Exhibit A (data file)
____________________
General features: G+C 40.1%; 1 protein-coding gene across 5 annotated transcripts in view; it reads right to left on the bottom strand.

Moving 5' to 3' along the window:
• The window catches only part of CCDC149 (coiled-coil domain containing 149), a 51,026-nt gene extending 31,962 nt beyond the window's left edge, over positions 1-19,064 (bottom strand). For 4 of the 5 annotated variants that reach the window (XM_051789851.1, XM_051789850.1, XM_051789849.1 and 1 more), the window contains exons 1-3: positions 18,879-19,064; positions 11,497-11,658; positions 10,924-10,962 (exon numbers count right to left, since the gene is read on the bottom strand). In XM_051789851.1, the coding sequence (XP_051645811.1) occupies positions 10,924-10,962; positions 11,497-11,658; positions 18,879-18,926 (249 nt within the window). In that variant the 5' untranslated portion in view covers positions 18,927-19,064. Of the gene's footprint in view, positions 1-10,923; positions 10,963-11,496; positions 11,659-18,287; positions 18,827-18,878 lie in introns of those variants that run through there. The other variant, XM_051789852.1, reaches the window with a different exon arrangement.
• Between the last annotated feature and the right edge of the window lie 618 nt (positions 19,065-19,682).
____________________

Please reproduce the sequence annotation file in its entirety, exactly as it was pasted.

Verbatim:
General features: G+C 40.1%; 1 protein-coding gene across 5 annotated transcripts in view; it reads right to left on the bottom strand.

Moving 5' to 3' along the window:
• The window catches only part of CCDC149 (coiled-coil domain containing 149), a 51,026-nt gene extending 31,962 nt beyond the window's left edge, over positions 1-19,064 (bottom strand). For 4 of the 5 annotated variants that reach the window (XM_051789851.1, XM_051789850.1, XM_051789849.1 and 1 more), the window contains exons 1-3: positions 18,879-19,064; positions 11,497-11,658; positions 10,924-10,962 (exon numbers count right to left, since the gene is read on the bottom strand). In XM_051789851.1, the coding sequence (XP_051645811.1) occupies positions 10,924-10,962; positions 11,497-11,658; positions 18,879-18,926 (249 nt within the window). In that variant the 5' untranslated portion in view covers positions 18,927-19,064. Of the gene's footprint in view, positions 1-10,923; positions 10,963-11,496; positions 11,659-18,287; positions 18,827-18,878 lie in introns of those variants that run through there. The other variant, XM_051789852.1, reaches the window with a different exon arrangement.
• Between the last annotated feature and the right edge of the window lie 618 nt (positions 19,065-19,682).